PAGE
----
Historical facts about the Shure SM7B

Over the years, the Shure SM7B microphone has earned a place in music history and is popular with music producers as well as speakers and podcasters.

Did you know that....

  • ... the Shure SM7 was used to record James Hetfield's vocals on the 2008 Metallica-Album "Death Magnetic"? The ability of the microphone to handle the aggressiveness and power of Hetfield's vocal style proves its versatility for hard vocal styles as well.
  • ... the SM7B was used as the vocal microphone during the recording of Bob Dylan's album "Modern Times" (2006) to capture his distinctive voice? The microphone's flat frequency response and suppression of background noise helped to create a clear and intimate vocal sound that contributed to the overall atmosphere of the album.
  • ... the late chef, author and TV star Anthony Bourdain used the Shure SM7 for his voice-over work on various projects, including his popular TV shows No Reservations and Parts Unknown? For Bourdain's narration style, the microphone was an excellent choice due to its clear and natural voice pickup.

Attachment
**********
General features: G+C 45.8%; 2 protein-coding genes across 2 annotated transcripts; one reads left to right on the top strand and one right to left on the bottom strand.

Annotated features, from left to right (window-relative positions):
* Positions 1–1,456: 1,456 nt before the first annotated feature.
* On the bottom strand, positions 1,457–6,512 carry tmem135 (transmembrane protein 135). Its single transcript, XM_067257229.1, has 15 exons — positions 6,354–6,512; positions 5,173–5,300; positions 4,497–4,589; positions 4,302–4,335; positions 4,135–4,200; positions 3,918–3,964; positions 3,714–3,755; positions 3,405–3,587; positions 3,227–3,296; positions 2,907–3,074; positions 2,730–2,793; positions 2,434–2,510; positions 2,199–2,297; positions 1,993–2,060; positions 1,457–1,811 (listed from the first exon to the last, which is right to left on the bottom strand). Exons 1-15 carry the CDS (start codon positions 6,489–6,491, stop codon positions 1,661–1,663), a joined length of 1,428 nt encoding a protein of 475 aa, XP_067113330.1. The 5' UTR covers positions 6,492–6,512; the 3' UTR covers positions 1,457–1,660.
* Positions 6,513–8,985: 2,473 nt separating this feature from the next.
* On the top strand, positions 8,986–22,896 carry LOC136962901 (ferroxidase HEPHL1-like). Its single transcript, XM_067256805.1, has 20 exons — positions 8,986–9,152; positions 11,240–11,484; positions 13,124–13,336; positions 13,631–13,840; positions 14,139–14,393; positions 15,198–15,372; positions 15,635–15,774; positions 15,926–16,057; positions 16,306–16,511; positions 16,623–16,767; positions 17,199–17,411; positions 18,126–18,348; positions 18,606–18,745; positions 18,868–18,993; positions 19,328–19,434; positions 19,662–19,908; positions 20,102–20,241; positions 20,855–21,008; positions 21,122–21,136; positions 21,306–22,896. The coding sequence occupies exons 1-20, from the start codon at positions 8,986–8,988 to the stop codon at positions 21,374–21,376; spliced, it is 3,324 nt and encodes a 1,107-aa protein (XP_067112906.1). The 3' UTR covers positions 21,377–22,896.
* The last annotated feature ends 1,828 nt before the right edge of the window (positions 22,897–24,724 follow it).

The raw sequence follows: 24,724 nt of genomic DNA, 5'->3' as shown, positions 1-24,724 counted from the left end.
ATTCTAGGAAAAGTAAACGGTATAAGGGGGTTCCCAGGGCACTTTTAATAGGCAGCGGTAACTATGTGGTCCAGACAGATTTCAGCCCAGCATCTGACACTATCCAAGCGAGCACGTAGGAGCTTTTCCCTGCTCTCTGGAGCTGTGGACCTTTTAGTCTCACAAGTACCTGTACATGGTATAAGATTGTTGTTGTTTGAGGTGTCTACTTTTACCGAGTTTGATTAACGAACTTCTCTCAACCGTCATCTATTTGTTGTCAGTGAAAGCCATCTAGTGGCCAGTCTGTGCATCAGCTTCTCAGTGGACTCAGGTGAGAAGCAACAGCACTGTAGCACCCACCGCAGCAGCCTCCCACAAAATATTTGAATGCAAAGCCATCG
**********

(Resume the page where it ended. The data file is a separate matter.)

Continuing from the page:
• ... producer Rick Rubin and engineer Brendan O'Brien chose the Shure SM7 to record Anthony Kiedis' vocals for the Red Hot Chilli Peppers-Album "Blood Sugar Sex Magik"?

In Conclusion

Musicians have been using this microphone since 1973, but it wasn't until 2009 that it became popular with podcasters and YouTubers. That was when the era of content creators began, and suddenly everyone wanted this microphone. It is now Thomann's No. 1 vocal microphone and has achieved a legendary status that no one can take away from it.

Price: 389€, Link: Thomann